WHEN DEPORTING IS PROPER DEPORTMENT
I was relieved to learn that Jakiw Palij was finally deported to Germany from his home in Queens, New York. Palij had served as guard at the Trawniki Concentration Camp near Lublin, Poland. My only frustration is why American immigration authorities took so long in removing Palij from American soil. Jewish groups have been protesting Palij’s presence for years.
As an immigrant to this country, as a naturalized American, I cannot emphasize enough that it is a privilege for any foreigner to be granted citizenship. That privilege should not be taken lightly, for it is a privilege that can be and under certain circumstances should be revoked. Although I am by no means familiar with the American legal system, I cannot but feel that any immigrant found guilty of a major crime (such as murder) any immigrant who is a habitual offender and any immigrant who lies as far as a criminal (read dangerous) past while applying for American citizenship should be deported. These United States serving as a country of refuge for those on foreign soil whose lives are imperiled is one thing; these United States serving as a haven for those who are menaces to free and open societies from which they fled, is entirely something else. There were any number of times that I cringed with anger as I learned of American Jews wanted in this country for crimes such as rape, murder and extortion, hightailing it to Israel, all but certain that there was no way that the Jewish homeland would turn its back on a fellow Jew. Similarly, I offered a prayer of thanks and experienced a sense of vindication when those same miscreants were turned over to American officials for extradition back to this country. The United States would do well to follow Israel’s lead.
There is a Yiddish expression which, when translated reminds us: Little children, little tsorres (problems); big children, big tsorres. The very same hold true for countries. The size of country is usually commensurate with its share of tsorres. With a population of well over 300 million, America has more than ample tsorres without having ill-behaved immigrants adding to those tsorres. As Americans, we ought to recall, the words of Emma Lazarus that are part and parcel of the Statue of Liberty: “Give me your tired, your poor, your huddled masses yearning to breathe free”. Nowhere is mention made of trouble makers or criminals by American standards, nowhere is mention made of individuals who are able-bodied as well as healthy in body and mind yet are a drain on our resources. There is an on-going argument whether America should police countries run by less than savory leaders, where because of those leaders the population suffers. Shouldn’t there be a similar on-going argument whether America should police less than savory immigrants, where, because of them, segments of the population suffer?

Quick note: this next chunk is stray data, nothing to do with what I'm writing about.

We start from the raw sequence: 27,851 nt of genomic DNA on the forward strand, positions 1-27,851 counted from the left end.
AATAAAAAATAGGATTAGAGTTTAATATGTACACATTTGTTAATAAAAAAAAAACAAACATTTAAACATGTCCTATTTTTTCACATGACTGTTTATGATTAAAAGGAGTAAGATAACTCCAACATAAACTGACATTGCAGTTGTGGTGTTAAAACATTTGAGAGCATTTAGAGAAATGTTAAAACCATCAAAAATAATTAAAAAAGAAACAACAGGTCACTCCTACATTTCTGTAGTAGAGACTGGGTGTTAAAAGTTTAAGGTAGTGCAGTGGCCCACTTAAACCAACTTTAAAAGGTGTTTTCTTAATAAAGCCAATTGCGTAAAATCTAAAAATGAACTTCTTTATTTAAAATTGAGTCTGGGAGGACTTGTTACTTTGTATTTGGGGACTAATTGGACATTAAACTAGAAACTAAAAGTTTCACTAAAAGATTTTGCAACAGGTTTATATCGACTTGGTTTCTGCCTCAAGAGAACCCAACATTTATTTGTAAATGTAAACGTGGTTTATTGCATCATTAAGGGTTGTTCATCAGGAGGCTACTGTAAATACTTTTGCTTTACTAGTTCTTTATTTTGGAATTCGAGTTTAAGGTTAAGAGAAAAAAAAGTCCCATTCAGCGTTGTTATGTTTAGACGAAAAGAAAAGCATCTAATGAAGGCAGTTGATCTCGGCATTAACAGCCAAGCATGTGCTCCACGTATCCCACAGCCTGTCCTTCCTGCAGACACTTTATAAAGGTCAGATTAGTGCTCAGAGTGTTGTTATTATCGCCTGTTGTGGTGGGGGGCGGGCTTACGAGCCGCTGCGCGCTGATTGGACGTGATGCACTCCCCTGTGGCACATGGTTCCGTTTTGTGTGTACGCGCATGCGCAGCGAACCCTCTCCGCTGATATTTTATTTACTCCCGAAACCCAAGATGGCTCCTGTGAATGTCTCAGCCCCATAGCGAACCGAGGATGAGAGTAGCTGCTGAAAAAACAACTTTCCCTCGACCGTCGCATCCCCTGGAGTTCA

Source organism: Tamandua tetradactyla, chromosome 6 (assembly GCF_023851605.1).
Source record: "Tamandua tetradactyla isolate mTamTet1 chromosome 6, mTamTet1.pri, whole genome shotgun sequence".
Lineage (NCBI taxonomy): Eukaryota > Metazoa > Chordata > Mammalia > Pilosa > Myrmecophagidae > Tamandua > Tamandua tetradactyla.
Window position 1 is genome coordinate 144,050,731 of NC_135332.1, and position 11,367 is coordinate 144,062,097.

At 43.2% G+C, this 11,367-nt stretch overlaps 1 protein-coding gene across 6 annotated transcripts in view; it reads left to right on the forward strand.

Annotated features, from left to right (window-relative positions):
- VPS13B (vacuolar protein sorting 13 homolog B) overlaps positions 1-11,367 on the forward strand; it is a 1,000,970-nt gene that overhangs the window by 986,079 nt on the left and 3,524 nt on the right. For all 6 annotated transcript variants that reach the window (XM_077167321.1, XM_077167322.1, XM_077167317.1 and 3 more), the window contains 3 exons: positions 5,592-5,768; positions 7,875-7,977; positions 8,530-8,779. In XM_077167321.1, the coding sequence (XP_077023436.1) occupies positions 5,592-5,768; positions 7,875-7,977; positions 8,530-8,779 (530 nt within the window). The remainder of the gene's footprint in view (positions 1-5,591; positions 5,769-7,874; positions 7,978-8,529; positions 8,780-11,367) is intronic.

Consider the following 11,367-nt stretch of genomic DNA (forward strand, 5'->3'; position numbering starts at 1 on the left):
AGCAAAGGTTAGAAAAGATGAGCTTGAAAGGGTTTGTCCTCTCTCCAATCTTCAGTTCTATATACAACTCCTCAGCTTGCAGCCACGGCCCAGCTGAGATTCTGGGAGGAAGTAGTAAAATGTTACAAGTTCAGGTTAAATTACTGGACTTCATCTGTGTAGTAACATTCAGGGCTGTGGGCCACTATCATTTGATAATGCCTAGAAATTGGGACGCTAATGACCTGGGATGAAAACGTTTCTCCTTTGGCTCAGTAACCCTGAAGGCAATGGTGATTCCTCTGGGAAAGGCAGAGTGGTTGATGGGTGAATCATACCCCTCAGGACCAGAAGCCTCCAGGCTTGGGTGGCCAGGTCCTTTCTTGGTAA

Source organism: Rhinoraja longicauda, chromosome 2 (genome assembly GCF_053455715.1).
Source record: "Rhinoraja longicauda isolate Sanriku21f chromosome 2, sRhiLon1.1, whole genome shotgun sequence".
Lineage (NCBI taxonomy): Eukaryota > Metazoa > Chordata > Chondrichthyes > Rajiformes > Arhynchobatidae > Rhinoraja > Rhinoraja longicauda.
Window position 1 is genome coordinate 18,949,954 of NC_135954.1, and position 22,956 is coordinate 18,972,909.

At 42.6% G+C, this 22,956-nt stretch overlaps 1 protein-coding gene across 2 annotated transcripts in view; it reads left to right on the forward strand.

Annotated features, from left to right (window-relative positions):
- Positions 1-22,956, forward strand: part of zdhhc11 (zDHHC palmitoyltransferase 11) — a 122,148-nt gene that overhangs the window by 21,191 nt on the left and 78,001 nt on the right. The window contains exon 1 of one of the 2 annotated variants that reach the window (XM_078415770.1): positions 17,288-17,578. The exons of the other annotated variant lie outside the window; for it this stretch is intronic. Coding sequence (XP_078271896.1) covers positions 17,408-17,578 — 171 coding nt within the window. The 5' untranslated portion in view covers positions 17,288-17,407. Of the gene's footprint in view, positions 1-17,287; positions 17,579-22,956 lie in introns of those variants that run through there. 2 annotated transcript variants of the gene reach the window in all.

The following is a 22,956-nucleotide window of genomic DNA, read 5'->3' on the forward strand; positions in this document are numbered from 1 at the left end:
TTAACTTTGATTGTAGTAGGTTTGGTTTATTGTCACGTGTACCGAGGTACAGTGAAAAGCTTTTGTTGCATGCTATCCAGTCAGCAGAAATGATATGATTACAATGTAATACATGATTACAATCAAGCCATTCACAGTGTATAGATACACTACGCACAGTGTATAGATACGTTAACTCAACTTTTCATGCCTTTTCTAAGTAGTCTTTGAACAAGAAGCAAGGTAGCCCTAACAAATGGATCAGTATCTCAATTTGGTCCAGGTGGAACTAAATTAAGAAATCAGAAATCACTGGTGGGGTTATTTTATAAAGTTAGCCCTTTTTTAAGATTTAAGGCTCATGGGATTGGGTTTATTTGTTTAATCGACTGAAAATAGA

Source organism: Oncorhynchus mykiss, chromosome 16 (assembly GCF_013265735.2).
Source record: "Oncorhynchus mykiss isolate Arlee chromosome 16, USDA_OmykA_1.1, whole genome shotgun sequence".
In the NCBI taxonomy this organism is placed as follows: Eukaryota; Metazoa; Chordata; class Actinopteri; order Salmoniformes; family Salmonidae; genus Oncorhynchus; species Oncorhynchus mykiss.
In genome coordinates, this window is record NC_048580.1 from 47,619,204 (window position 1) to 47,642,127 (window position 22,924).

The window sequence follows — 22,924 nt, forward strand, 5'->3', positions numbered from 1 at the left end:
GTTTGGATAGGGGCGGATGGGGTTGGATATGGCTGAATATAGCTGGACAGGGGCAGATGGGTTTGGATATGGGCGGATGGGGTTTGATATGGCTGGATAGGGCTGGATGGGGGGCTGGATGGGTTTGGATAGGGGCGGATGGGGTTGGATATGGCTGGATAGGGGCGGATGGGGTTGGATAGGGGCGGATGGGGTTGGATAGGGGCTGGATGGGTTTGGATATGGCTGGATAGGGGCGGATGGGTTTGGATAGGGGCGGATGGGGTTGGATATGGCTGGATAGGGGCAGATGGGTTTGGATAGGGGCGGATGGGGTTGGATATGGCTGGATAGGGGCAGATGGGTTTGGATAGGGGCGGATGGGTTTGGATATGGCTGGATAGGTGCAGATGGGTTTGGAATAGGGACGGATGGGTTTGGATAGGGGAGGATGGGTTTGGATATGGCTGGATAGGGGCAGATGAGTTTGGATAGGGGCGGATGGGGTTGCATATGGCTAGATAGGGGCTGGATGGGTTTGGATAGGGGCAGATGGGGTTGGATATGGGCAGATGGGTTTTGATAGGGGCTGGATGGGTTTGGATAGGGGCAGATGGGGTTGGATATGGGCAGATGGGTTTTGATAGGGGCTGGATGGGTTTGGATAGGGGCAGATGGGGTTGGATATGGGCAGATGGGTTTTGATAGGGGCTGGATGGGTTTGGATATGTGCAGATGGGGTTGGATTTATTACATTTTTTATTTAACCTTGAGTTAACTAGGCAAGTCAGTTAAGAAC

Short of giving up for adoption, abandonment, or worse, parents have no choice when it comes to natural born children. Democracies are much the same. They too have no choice when it comes to natural born citizen. Whether it be naches or tsorres, the pleasure brought by natural born citizens are shared by the country of birth, just as the problems caused by natural born citizens are endured by the country of birth. Close to 60 years ago, a 17-year-old teen-age cousin came to spend the summer with my family. It soon became apparent, that the cousin was too much for my parents to handle. And so, my mother placed a long-distance call to her brother, telling him to come get his daughter. What my mother was really saying to her older sibling was: “Your daughter is your problem, not ours. You deal with her.” Why should it be any different with those who are here in the United States from other countries? If an immigrant to this country cannot behave or has been found guilty of misbehaving, let their parent country deal with them. They shouldn’t be our problem. Last week, immigration authorities in New York City seem to have agreed. Even though they did not extradite Jakiw Paliy to his native Poland, they extradited him to Germany where he did “misbehave.”
“He’s your problem, not ours,” said those at Immigration and Naturalization Services to the powers that be in Germany. For that they have earned my admiration and respect.